Exotic Galway?

Having attempted two times (no less) to clear the ice from the car’s windscreen and not having used hot enough water to clear it originally, I stopped again on Botanic Avenue. I peered through the remaining ice and by the time I got to Fagan’s in Drumcondra, I knew then that I was on my way to Galway. Right, says I, up and down to Galway in one day – it’ll be tiring but swallow it down. It was 7.20am and I was due in Galway city at 10.30, giving myself more than enough time to get from here to there. (I once took a train journey to Galway from Dublin and it took me four and a half hours. When I got there, the play I had wanted to see (one night only!) had been postponed. I was 17 so I turned straight back around and got back on the next train.) Yesterday, as I listened to Tubridy facilitating David Coleman’s post-CT soothing tones, I was already past the final toll booth near the ‘town’ formerly known as Ballinasloe. The journey from Dublin’s quays to the G Hotel took me just two hours. Loughrea? Never heard of it! Passing Portiuncula hospital? Sounds painful.

Beautiful Athlone in Ireland, halfway between Galway and Dublin, real irish suspense in one weekend! Enjoy the beauty!:)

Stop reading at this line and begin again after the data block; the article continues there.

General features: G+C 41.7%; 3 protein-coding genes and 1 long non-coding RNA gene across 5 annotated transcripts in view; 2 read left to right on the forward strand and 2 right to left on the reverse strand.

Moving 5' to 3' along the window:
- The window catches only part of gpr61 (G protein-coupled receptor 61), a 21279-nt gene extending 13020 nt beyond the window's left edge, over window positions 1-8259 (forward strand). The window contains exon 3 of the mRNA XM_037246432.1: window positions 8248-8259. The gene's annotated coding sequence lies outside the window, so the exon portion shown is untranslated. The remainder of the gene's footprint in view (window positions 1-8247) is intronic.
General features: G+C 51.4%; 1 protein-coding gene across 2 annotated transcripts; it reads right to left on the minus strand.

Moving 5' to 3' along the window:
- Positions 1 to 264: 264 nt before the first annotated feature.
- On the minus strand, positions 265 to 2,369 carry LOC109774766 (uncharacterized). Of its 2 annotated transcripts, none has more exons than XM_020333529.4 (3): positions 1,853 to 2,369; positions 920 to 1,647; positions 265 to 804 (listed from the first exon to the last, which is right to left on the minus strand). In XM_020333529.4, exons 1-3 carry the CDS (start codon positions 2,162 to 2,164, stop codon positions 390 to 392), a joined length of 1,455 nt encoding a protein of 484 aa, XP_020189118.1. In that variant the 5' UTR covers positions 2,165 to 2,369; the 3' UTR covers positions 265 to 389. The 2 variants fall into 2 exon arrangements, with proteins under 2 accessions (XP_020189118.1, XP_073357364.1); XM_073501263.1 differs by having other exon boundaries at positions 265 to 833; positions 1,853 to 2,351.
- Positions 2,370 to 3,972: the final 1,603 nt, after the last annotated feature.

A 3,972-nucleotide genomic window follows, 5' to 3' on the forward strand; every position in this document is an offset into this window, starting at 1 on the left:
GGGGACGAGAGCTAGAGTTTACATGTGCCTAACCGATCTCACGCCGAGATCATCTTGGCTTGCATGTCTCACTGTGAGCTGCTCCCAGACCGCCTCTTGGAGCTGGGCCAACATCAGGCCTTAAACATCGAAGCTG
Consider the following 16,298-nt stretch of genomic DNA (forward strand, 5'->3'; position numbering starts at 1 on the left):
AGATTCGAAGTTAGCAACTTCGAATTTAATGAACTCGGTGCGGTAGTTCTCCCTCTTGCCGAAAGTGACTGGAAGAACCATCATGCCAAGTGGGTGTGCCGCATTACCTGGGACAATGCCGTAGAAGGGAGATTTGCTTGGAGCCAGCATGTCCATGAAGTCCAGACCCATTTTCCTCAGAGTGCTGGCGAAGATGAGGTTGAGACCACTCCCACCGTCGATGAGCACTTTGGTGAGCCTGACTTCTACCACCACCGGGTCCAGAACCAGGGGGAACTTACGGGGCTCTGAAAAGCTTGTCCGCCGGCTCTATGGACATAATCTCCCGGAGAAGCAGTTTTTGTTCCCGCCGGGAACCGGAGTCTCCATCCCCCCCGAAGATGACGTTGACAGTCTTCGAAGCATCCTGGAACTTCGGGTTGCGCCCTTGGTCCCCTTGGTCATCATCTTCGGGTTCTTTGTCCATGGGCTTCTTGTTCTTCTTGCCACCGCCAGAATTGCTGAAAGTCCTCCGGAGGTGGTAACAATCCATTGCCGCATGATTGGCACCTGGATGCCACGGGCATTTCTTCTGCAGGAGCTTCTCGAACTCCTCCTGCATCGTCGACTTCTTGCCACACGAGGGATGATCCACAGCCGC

Photo owned by UggBoy ( have fun doing it ) (cc)

Is Galway less ‘exotic’, now that it takes less time to get there than it does to endure Avatar? Another hour and a half from my destination and I would have been overlooking Tooreena strand; I considered it. Galway is a city on this island, not the mythic imaginary of the so-busy Dublin bourgoisie. Galway used to be an ‘other place’ where dope was abundant and a floppy jumper matched with scuffed docs got you in anywhere. The myth of Galway was that time didn’t exist and the ‘normal rules’ did not apply. It was boho chic when people thought boho meant you had misspelled your ironic crying. When it’s two hours away by car, does time start moving again? In this representation, people who live in ‘Galway’ do not live real lives, filled with irony, regret and ‘what could have beens’. Instead, ‘they’ apolitically whittle short sticks while leaning over the half door, grumbling about that shower in Dublin and the price of porter.

In short, are some places ‘better’ because they are hard to get to from the place where myths are created?

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